Here are some charts that put the severity of the current situation in perspective:
As with other stock market selloffs, the current one comes accompanied by a significant increase in fear, uncertainty and doubt (proxied here by the ratio of the Vix index to the 10-yr Treasury yield). Panics that result in a big increase in the implied volatility of equity options sometimes bring with them their own solution, since buying options to limit one's risk becomes extremely expensive (thus making it very expensive to sell on dips and buy on rallies), while selling options becomes potentially very lucrative (rewarding those who are willing to buy the dips and sell the rallies). Spikes in fear of this nature thus attract more liquidity to the market, which in turn makes it easy for those who wish to exit. Real panics feed on themselves when the exit doors are crowded and/or shut, but that doesn't appear to be the case today.
Gold prices and TIPS prices (proxied here by the inverse of their real yield) have been trending down ever since the resolution of the PIIGS crisis. I've interpreted this to mean that markets were gradually regaining the confidence they lost, since both assets are safe havens. Gold appears to have broken out of this downtrend of late, suggesting that panic is setting it.
It's worth noting that industrial commodity prices have been rising in recent months, tracking the rise in gold prices. Outside of the oil patch, it appears that commodity prices are beginning to recover. A weaker dollar is helpful in this regard. But if industrial commodity prices are recovering, that further suggests that the global economy is not exactly collapsing.
Corporate credit spreads are certainly elevated, but still far below the levels that characterized the 2008 global financial panic.
Default risk is highly concentrated in the energy sector. High-yield energy bond spreads are now at the extreme levels that we saw in the HY market back in 2008. Spreads at these levels indicate that the market is priced to the expectation that a significant number of bonds will default. Back in November 2008 (just prior to the peak in credit spreads) I had a post which discussed the significance of super-wide spreads. I referenced a Lehman analysis which calculated that spreads in the range of 1700 bps implied that 70% of HY bonds would be in default within the next 5 years. I also referenced a Barclays study that said that HY spreads of 1700 implied "3-4 years of a 15% annual contraction in GDP," which would have been far worse than what we saw during the Great Depression. Bottom line, the current level of spreads in HY energy bonds is consistent with catastrophic conditions in the oil patch. The market may be exaggerating the actual risks, but we can say with confidence that it doesn't get much worse than this.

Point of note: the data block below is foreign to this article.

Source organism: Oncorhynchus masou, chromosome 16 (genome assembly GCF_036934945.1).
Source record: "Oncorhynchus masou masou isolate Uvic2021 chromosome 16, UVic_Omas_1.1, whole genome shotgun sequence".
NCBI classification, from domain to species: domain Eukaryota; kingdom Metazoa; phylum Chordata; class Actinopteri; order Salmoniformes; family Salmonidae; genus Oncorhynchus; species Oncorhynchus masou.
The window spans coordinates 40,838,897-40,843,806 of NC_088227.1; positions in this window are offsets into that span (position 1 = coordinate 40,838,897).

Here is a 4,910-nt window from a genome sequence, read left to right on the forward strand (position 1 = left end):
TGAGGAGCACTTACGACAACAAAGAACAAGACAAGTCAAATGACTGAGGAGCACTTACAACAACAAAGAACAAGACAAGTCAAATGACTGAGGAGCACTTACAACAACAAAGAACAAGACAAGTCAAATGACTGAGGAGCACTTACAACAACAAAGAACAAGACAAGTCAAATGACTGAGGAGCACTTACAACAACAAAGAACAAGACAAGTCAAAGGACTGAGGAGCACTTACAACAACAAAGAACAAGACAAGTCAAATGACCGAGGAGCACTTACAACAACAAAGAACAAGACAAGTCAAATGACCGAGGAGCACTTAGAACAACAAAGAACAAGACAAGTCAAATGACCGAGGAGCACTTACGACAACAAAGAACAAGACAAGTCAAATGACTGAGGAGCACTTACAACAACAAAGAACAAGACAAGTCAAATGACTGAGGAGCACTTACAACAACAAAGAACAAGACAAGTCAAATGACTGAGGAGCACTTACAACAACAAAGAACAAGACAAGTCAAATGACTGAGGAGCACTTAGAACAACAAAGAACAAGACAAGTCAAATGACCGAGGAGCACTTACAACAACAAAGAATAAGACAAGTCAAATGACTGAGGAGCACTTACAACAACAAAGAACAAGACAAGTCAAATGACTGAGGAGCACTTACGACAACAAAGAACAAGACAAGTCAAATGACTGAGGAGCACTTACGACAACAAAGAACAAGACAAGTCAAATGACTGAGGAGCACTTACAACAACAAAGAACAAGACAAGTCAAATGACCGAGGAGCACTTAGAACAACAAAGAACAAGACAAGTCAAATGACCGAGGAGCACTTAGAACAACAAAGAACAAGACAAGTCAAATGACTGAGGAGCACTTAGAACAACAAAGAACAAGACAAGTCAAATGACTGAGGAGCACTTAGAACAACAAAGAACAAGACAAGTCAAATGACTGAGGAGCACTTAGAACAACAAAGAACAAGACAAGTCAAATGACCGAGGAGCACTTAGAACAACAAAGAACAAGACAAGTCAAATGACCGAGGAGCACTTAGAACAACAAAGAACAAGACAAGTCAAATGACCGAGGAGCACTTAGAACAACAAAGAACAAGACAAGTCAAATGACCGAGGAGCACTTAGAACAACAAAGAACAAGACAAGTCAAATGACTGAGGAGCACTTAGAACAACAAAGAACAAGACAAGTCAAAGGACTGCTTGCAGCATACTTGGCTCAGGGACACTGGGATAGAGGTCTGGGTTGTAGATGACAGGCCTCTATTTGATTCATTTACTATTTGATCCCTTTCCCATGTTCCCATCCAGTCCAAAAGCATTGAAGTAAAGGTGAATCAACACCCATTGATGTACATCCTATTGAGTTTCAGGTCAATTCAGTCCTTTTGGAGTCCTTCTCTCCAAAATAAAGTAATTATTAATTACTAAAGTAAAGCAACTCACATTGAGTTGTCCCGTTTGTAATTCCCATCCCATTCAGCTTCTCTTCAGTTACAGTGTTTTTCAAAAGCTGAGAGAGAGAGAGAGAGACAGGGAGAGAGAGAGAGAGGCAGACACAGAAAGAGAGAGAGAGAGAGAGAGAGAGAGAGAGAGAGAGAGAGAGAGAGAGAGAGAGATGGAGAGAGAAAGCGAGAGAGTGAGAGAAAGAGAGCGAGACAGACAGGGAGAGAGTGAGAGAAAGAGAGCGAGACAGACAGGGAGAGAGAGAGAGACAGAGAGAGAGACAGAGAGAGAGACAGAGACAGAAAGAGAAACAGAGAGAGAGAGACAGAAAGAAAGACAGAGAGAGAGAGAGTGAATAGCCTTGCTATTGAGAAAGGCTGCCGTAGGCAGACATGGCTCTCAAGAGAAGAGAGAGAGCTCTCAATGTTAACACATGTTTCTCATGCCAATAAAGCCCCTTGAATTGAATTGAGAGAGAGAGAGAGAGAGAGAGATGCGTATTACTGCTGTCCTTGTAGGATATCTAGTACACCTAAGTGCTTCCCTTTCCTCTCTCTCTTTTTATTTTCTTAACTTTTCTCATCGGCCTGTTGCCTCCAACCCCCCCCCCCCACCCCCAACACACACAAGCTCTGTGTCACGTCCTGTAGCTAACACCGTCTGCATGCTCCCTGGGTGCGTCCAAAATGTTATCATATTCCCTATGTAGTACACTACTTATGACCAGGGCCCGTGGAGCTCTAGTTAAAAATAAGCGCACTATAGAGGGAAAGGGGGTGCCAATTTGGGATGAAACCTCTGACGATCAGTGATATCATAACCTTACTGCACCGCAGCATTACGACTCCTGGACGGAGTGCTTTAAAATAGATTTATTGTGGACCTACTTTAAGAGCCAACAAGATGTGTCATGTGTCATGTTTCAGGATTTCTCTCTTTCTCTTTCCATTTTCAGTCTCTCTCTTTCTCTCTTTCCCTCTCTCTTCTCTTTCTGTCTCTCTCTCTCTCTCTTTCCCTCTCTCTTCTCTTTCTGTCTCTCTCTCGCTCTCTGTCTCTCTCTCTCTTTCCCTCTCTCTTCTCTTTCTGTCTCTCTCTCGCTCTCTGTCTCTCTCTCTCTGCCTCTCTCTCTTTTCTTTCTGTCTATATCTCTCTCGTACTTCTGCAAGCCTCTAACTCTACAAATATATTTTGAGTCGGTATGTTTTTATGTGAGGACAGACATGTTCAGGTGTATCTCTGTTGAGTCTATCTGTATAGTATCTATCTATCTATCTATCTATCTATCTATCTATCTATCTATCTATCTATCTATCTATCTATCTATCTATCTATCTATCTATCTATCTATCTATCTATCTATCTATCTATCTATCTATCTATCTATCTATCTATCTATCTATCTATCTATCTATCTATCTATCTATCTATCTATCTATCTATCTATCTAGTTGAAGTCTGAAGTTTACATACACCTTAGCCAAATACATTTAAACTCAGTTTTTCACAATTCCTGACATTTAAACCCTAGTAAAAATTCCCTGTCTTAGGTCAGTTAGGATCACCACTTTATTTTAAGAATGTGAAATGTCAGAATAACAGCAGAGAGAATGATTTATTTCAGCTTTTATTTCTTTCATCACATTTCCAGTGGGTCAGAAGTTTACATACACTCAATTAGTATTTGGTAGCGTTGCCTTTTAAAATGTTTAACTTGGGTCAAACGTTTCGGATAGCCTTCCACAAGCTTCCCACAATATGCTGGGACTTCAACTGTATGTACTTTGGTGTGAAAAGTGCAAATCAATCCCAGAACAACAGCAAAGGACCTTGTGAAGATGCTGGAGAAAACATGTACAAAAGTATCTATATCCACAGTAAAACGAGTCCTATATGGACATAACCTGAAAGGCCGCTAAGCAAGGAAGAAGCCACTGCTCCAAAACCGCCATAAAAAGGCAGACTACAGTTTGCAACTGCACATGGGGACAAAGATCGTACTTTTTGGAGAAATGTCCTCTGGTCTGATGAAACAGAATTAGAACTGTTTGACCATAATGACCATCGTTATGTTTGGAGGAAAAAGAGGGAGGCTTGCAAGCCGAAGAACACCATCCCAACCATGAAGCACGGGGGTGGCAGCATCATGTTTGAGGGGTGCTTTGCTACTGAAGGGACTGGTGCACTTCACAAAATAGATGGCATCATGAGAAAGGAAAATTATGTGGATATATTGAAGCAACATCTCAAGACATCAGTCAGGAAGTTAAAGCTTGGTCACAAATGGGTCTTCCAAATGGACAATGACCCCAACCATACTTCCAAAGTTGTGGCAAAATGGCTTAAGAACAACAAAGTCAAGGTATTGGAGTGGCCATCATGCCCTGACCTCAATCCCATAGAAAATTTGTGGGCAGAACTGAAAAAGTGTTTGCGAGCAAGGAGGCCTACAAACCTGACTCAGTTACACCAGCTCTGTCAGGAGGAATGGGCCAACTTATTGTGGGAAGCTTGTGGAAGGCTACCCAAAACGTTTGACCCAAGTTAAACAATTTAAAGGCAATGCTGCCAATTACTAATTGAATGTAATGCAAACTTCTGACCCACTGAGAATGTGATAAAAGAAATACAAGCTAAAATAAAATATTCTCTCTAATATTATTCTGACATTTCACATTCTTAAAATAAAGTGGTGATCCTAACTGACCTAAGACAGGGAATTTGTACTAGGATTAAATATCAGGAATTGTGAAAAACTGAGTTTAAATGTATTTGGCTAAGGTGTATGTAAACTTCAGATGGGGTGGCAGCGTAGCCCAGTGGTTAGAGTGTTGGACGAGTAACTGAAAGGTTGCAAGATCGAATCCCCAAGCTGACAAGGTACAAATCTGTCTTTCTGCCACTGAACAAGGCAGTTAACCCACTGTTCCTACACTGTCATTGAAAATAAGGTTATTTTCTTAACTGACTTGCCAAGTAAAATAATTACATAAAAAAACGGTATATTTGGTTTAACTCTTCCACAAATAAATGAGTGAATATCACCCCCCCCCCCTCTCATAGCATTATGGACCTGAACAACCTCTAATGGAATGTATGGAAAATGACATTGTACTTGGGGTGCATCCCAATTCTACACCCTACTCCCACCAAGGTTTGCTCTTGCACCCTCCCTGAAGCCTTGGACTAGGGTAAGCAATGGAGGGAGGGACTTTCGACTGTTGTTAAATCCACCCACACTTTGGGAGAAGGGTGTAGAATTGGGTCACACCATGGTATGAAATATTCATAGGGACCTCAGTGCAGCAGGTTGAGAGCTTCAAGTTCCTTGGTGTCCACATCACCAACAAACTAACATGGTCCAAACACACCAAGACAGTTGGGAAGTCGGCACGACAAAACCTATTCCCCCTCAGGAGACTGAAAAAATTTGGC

As I've been noting for quite some time, it remains the case that swap spreads are very low despite the elevated level of corporate credit spreads. This is a significant non-confirmation of the distress in the HY sector. Although the market is extremely pessimistic about the prospects for the oil patch, and quite concerned about the health of speculative bonds in general, the bond market as a whole exhibits little if any systemic risk and generally healthy liquidity conditions. Swap spreads were good leading indicators of the distress in prior recessions, but this time around it's very different. At the very least this suggests that the market's level of panic is exaggerated—that the underlying fundamentals are not as bad as the panic would suggest.
The chart above suggests that the decline in near-term inflation expectations can be fully explained by the decline in oil prices. Oil prices are depressed because of abundant supplies, not because the Fed is too tight. If overly-tight monetary policy were the driver of conditions today, as it was in the third quarter of 2008, we should be seeing falling gold prices and a rising dollar, much as we saw back then. But the dollar today is weak and gold is rising, which again suggests that it's not tight money that is the problem, it is just very low oil prices.
The chart above compares the real yield on 5-yr TIPS with the ex-post real yield on overnight interest rates. The blue line thus represents the market's expectation of where the real Fed funds rate will be in five years' time. As it stands, the market is expecting real yields to rise from their current level of -0.9% to about zero. That is properly characterized as monetary policy becoming gradually "less easy" over the next five years. Nobody is expecting the Fed to actually tighten policy (which would show up in this chart as a narrowing of the spread between the red and blue lines) for the foreseeable future.
Finally, the chart above compares the equity market in the U.S. with its Eurozone counterpart. The current crisis has affected Europe much more than it has the U.S. The magnitude of the current decline in European equities is similar to what happened as a result of the PIIGS crisis and the subsequent Eurozone recession.
Things are ugly out there, but I don't think we are on the cusp of the end of the world as we know it.